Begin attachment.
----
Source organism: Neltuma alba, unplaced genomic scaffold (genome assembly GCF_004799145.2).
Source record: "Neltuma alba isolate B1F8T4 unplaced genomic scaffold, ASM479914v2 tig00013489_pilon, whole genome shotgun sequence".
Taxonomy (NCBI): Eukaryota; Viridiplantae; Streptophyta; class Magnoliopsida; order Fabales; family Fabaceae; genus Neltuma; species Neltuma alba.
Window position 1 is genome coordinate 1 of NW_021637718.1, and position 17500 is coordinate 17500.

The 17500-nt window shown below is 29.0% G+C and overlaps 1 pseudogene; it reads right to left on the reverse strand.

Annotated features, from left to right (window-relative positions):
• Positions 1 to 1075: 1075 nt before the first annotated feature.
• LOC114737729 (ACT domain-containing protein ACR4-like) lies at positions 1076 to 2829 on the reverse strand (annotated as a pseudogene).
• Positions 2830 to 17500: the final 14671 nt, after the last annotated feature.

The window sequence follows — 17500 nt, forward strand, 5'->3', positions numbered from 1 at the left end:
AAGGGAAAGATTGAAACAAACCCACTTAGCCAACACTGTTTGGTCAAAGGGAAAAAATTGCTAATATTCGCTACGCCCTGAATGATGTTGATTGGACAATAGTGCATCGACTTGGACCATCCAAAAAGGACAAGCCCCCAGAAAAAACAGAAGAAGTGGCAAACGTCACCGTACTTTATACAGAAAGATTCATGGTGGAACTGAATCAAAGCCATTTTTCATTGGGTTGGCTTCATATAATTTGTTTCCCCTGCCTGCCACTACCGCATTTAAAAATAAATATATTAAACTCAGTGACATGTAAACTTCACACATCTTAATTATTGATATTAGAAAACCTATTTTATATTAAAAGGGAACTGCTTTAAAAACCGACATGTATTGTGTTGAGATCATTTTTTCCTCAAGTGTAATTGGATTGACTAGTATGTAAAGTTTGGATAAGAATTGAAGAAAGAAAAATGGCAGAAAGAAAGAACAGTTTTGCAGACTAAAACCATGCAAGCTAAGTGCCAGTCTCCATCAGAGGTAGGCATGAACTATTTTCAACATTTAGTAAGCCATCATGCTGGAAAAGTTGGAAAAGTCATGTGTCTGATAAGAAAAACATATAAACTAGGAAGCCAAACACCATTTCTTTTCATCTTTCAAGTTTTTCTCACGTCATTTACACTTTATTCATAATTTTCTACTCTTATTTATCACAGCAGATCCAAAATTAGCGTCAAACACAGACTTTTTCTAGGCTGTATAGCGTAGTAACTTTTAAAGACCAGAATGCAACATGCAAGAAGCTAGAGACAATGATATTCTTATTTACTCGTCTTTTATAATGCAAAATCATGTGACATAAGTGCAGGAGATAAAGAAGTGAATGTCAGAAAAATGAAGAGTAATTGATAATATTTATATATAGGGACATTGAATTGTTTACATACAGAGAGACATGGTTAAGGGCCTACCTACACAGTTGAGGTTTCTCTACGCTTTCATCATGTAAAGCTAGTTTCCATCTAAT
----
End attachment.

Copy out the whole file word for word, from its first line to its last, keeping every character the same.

Source organism: Neltuma alba, unplaced genomic scaffold (genome assembly GCF_004799145.2).
Source record: "Neltuma alba isolate B1F8T4 unplaced genomic scaffold, ASM479914v2 tig00013489_pilon, whole genome shotgun sequence".
Taxonomy (NCBI): Eukaryota; Viridiplantae; Streptophyta; class Magnoliopsida; order Fabales; family Fabaceae; genus Neltuma; species Neltuma alba.
Window position 1 is genome coordinate 1 of NW_021637718.1, and position 17500 is coordinate 17500.

The 17500-nt window shown below is 29.0% G+C and overlaps 1 pseudogene; it reads right to left on the reverse strand.

Annotated features, from left to right (window-relative positions):
• Positions 1 to 1075: 1075 nt before the first annotated feature.
• LOC114737729 (ACT domain-containing protein ACR4-like) lies at positions 1076 to 2829 on the reverse strand (annotated as a pseudogene).
• Positions 2830 to 17500: the final 14671 nt, after the last annotated feature.

The window sequence follows — 17500 nt, forward strand, 5'->3', positions numbered from 1 at the left end:
AAGGGAAAGATTGAAACAAACCCACTTAGCCAACACTGTTTGGTCAAAGGGAAAAAATTGCTAATATTCGCTACGCCCTGAATGATGTTGATTGGACAATAGTGCATCGACTTGGACCATCCAAAAAGGACAAGCCCCCAGAAAAAACAGAAGAAGTGGCAAACGTCACCGTACTTTATACAGAAAGATTCATGGTGGAACTGAATCAAAGCCATTTTTCATTGGGTTGGCTTCATATAATTTGTTTCCCCTGCCTGCCACTACCGCATTTAAAAATAAATATATTAAACTCAGTGACATGTAAACTTCACACATCTTAATTATTGATATTAGAAAACCTATTTTATATTAAAAGGGAACTGCTTTAAAAACCGACATGTATTGTGTTGAGATCATTTTTTCCTCAAGTGTAATTGGATTGACTAGTATGTAAAGTTTGGATAAGAATTGAAGAAAGAAAAATGGCAGAAAGAAAGAACAGTTTTGCAGACTAAAACCATGCAAGCTAAGTGCCAGTCTCCATCAGAGGTAGGCATGAACTATTTTCAACATTTAGTAAGCCATCATGCTGGAAAAGTTGGAAAAGTCATGTGTCTGATAAGAAAAACATATAAACTAGGAAGCCAAACACCATTTCTTTTCATCTTTCAAGTTTTTCTCACGTCATTTACACTTTATTCATAATTTTCTACTCTTATTTATCACAGCAGATCCAAAATTAGCGTCAAACACAGACTTTTTCTAGGCTGTATAGCGTAGTAACTTTTAAAGACCAGAATGCAACATGCAAGAAGCTAGAGACAATGATATTCTTATTTACTCGTCTTTTATAATGCAAAATCATGTGACATAAGTGCAGGAGATAAAGAAGTGAATGTCAGAAAAATGAAGAGTAATTGATAATATTTATATATAGGGACATTGAATTGTTTACATACAGAGAGACATGGTTAAGGGCCTACCTACACAGTTGAGGTTTCTCTACGCTTTCATCATGTAAAGCTAGTTTCCATCTAAT